25 Sep Pig stockmanship and profitability go hand-in-hand
Giannis Karvelis, Nuevo S.A, firstname.lastname@example.org
Published on August 4, 2014 – www.WATTAgNet.com
As competition in the global swine business has increased dramatically over the past few years, any decision taken randomly will not deliver the same value.
There are many factors that affect the economic viability of a pig production business, and now days — more than ever — the need for rational decisions is essential for the sustainability of a pig unit. Pig producers today are required to make the right decisions in order to cope with the high feed costs, the new challenges from a veterinary point of view, the “lack” of qualified personnel, the strict legislation concerning the environment, the large social push regarding the welfare issues and, at the same time, to supply their increasingly demanding customers and markets with the desirable final product.
Ensuring that staff is highly trained, always motivated
Being perfectly honest, I strongly believe that while the size of a unit is getting bigger, the impact of the manpower in the production performance, and hence in the final financial outcome, is greater. I understand that the above may sound strange, especially if someone considers the modern technology machinery available today, but there are minor details directly correlated with the staff’s ability to successfully resolve issues that occur during the daily routine, which can really make a big difference in the final result.
From this perspective, the pig unit owner or/and the farm manager are obligated, on a regular basis, to train and educate the personnel on new technologies regarding pig stockmanship, feed usage/utilization, health monitoring and environment management. The objective of training should always be to provide to pig stockpersons with better understanding of their job, to successfully achieve a better working relationship with the farm manager, to emphasize team bonding and, finally, to increase the efficiency of production. All the mentioned will ensure that the enormous progress made (mainly, but not only) in genetics in recent years will be secured to the maximum possible extent.
In addition to the above, it should definitely be part of a leader’s personality to inspire and direct their employees to the common objective, which is none other than increase both the staff’s and animals’ performances. Taking into account the nature of the work, the employee in a pig unit needs to actively participate in the job and be recognized for contribution in each successful result. This is very important, as in combination with trust and confidence from the owner’s or manager’s side it will promote the employees’ motivation and self-esteem. The ultimate goal should be a highly-skilled, motivated and confident team of pig people that will help in solving any problems quickly and successfully.
Monitoring the health status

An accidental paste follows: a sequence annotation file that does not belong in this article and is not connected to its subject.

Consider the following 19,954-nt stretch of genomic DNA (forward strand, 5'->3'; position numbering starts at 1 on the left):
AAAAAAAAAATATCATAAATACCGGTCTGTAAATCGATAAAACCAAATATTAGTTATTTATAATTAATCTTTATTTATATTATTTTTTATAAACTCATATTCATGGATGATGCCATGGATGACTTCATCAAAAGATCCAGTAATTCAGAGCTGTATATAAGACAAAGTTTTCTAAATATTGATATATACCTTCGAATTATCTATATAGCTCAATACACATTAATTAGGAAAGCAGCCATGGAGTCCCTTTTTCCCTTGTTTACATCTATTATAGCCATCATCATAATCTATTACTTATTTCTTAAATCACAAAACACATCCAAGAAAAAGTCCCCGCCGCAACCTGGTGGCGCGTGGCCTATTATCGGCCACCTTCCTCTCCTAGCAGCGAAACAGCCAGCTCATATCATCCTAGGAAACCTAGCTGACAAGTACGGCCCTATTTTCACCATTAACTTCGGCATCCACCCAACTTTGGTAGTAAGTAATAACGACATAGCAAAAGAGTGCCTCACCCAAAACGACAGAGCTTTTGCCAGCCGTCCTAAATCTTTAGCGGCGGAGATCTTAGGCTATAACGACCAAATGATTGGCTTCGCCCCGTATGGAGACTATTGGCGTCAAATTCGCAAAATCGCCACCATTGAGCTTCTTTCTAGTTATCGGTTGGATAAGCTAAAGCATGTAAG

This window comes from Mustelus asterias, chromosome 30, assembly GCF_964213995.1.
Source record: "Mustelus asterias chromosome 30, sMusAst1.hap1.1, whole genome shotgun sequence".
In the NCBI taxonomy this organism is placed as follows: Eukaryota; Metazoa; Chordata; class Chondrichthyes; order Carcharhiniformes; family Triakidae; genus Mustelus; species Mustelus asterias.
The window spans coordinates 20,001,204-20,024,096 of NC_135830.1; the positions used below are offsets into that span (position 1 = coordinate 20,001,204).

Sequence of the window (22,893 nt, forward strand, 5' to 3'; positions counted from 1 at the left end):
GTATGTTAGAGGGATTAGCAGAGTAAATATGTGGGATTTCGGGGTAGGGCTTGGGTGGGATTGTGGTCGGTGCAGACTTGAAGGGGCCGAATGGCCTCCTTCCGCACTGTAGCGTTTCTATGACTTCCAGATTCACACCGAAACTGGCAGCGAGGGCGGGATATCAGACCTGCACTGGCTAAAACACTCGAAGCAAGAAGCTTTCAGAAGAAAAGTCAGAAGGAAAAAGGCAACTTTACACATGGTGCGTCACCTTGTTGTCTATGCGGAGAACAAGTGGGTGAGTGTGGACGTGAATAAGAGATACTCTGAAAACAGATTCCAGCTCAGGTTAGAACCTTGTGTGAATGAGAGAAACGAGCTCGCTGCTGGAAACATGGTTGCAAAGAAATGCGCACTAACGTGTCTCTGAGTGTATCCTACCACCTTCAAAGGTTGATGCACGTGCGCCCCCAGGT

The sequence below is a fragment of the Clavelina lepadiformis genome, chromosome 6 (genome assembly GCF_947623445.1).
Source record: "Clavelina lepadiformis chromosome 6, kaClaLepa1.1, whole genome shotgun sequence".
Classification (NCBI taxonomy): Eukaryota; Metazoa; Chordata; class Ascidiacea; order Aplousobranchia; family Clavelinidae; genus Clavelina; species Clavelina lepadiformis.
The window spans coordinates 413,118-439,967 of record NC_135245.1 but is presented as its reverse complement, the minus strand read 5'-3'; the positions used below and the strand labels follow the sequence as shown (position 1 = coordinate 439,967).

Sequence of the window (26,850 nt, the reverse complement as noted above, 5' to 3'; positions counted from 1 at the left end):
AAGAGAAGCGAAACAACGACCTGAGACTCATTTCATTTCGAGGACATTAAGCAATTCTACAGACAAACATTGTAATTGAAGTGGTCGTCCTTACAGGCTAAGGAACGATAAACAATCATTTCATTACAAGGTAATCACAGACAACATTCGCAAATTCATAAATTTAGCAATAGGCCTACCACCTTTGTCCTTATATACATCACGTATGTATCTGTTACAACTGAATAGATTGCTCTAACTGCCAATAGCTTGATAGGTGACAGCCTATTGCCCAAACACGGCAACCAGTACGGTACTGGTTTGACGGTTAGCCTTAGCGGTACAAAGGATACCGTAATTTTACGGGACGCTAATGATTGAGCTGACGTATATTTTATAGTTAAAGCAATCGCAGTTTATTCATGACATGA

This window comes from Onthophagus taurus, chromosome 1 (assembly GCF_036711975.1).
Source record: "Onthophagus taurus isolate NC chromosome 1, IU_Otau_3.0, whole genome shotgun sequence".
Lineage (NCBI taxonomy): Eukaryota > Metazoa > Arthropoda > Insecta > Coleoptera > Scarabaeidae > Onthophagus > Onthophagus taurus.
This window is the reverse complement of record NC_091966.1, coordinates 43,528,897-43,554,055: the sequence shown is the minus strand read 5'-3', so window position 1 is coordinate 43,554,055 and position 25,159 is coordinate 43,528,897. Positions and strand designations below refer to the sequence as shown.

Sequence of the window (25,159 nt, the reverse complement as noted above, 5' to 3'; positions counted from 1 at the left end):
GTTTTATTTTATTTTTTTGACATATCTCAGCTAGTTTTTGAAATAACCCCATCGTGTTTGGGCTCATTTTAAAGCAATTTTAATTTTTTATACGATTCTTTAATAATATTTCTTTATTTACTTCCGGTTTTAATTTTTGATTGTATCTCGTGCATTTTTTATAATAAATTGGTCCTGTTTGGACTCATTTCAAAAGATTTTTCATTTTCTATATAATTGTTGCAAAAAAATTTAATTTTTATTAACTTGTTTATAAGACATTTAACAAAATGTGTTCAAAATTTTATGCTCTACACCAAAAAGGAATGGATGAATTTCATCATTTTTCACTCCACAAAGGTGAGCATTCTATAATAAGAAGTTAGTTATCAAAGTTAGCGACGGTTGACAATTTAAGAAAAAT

Disease control and prevention is a key requirement for farms today, if we consider the number of diseases that threaten the pig units, the economic damage they can cause and, last but not least, the cost of medical treatments. The establishment of a health status, free of the main infectious pathogens, is the first step to efficient production and thus to profitability.
To protect their interests, pig producers must implement a suitable biosecurity program, which will minimize the risk of transmission of pathogens from other units, or the slaughter house, and reduce the total load of pathogens that negatively affect the performance of their animals.
The most important factor for this to be attained is the location of the farm, which ideally should be in a very low pig density, far away from abattoirs and/or other pig farms, as the easiest way that most diseases are spread is through contact. Unfortunately, the majority of the pig farms are already on-site and therefore the possibility of choosing the appropriate location before hand is not a possibility. The second step, then, should be with the help of the technical consultant of the farm to identify the current health status and analyze the possible risks (depending on the location, the bio-security measures applied or not, and so on) in order to apply the appropriate vaccination program and medication treatments.
The third step should be to carefully select the source of the breeding stock. Here, before concluding to the desirable source of genetics, a very detailed study on the disease history, the bio-security breeding pyramid, the health program applied and the records of production parameters of the herd that will supply the incoming animals is a must to be studied and considered.
Finally, the fourth step is to understand that people — over the years — were by far the easiest way to transmit diseases. Indeed, for all visitors, a period of being “pig free” of one day/night must be a requirement (for SPF farms this should be prolonged), and a shower-in, complete change of clothes (provided by the farmer) is a minimum procedure necessary before entering the farm. This is a process that will significantly restrict the probability of any kind of transmission.